In our studies, we focused on the signal transduction pathways involved in either induction or inhibition of apoptosis. In previous work, we showed that PI 3-kinase is an important enzyme in the pathways downstream of cytokines that inhibit apoptosis.17 However, that same study showed that one cytokine, granulocyte-macrophage colony-stimulating factor (GM-CSF), was able to bypass a need for PI 3-kinase, thereby inhibiting apoptosis even in the presence of PI 3-kinase inhibitors. We have speculated that GM-CSF (and other cytokines whose antiapoptosis effect is not affected by PI 3-kinase inhibitors) can activate a signaling pathway that is independent of PI 3-kinase. Recent studies have shown the importance of PKB/akt as a downstream kinase activated by PI 3-kinase that is important for inhibition of apoptosis in several systems.20,21 The PI 3-kinase–independent inhibition of apoptosis could therefore be mediated by activation of a kinase that phosphorylates the same target(s) as PKB/akt. The search for alternate pathways that inhibit apoptosis led us to the finding that cAMP elevation in our model systems could inhibit apoptosis as determined by three different criteria: DNA fragmentation (Fig 1), PARP cleavage by caspases (Fig 2), and phosphatidylserine exposure on the plasma membrane (Fig 3), thereby implicating cAMP-dependent protein kinase (PKA) as one possible element in a pathway that is blocking apoptosis.
In contrast, it is also important to delineate the signaling pathways used downstream of potential mediators of apoptosis such as ceramide. We have demonstrated in this study that elevation of intracellular ceramide can lead to activation of p38 MAPK, although as discussed later, we have shown that blocking p38 MAPK does not block the ability of ceramide to induce apoptosis. In addition, treatment of cells with TNF- α or IL-3 under conditions where they induce or inhibit apoptosis, respectively, also activates the same stress-activated kinase. Furthermore, in the case of ceramide or TNF-α , but not IL-3, activity of p38 MAPK was required for subsequent phosphorylation of potentially important nuclear targets, the CREB and ATF-1 transcription factors. Phosphorylation of CREB and ATF-1 on Ser 133 and Ser 63, respectively, was also observed in response to elevated cAMP in both MC/9 and U937 cells, as expected. Our results with TNF-α and ceramide are consistent with the report implicating p38 MAPK and MAPKAP kinase-2 upstream of CREB and ATF-1 phosphorylation, with MAPKAP kinase-2 having been identified as the most likely CREB kinase in response to FGF.27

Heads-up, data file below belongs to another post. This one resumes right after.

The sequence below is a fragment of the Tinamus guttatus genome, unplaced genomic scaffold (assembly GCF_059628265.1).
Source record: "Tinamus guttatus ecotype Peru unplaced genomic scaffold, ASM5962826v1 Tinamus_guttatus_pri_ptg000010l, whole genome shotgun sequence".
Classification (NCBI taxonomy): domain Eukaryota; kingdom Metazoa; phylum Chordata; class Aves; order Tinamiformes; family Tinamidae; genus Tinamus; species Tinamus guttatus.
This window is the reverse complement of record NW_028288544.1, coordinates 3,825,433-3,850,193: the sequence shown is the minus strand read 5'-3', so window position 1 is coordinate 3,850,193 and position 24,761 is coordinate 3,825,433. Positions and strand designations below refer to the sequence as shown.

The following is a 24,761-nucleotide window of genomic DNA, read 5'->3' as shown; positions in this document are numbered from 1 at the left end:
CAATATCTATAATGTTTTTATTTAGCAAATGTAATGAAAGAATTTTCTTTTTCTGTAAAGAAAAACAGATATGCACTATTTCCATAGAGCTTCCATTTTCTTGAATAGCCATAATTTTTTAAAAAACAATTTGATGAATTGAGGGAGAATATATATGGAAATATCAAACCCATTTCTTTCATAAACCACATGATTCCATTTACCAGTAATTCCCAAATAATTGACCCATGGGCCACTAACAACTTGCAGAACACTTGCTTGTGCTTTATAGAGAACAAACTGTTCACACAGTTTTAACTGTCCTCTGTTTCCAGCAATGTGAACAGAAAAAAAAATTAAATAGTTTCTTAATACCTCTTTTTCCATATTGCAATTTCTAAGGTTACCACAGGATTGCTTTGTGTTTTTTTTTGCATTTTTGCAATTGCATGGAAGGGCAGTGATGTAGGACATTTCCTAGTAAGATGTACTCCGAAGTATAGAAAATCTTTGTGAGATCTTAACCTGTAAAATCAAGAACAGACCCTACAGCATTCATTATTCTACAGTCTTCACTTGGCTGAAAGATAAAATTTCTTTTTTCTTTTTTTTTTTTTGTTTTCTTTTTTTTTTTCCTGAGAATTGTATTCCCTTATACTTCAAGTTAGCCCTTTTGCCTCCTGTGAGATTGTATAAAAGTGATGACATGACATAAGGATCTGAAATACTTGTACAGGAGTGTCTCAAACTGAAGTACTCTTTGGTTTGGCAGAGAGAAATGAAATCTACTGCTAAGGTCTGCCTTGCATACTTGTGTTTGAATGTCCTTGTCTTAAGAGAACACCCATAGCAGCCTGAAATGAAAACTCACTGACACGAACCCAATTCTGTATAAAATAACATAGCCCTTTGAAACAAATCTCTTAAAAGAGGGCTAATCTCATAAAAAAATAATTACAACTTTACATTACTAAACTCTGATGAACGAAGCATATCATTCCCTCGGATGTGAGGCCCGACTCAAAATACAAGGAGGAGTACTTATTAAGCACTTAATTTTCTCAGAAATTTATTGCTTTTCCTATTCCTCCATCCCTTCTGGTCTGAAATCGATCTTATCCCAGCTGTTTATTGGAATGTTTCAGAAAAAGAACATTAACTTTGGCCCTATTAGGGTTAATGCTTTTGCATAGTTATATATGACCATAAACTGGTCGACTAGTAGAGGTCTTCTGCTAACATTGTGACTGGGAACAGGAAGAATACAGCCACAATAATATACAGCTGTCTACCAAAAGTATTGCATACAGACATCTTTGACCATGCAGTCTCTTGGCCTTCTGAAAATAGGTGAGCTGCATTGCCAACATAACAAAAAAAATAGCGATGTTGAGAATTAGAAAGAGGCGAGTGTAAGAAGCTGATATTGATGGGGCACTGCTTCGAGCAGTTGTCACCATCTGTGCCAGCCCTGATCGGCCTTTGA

Consistent with the study of Tan et al,27 we also found the CREB and ATF-1 phosphorylation in response to TNF-α or SMase treatment was sensitive to a selective inhibitor of p38 MAPK, SB203580. The cAMP-mediated phosphorylation of CREB was insensitive to the p38 MAPK inhibitor and cAMP had no effect on p38 MAPK activity. The inhibitor was also unable to block IL-3–mediated CREB phosphorylation, even though it did block IL-3–mediated p38 MAPK and MAPKAP kinase-2 activation, so it is clear that the ability of IL-3 to stimulate CREB and ATF-1 phosphorylation functions independently of the p38 MAPK pathway. We found also that IL-3 could not induce elevation of cAMP at multiple time points after IL-3 treatment, thereby showing that CREB phosphorylation can be mediated by at least three different signaling pathways in myeloid cells, one via p38 MAPK and MAPKAP kinase-2, one via cAMP-dependent protein kinase, and a third unidentified pathway in response to IL-3 stimulation. In the case of EGF treatment of PC12 cells, it was recently shown that the CREB kinase was rsk-2,30 which is activated downstream of erk’s. Because IL-3 activates both erk and p38 MAPK pathways, it is likely that IL-3 may be working preferentially via the erk pathway to stimulate CREB phosphorylation. However, the question of why blocking p38 MAPK has little or no effect on IL-3–mediated CREB and ATF-1 phosphorylation is intriguing.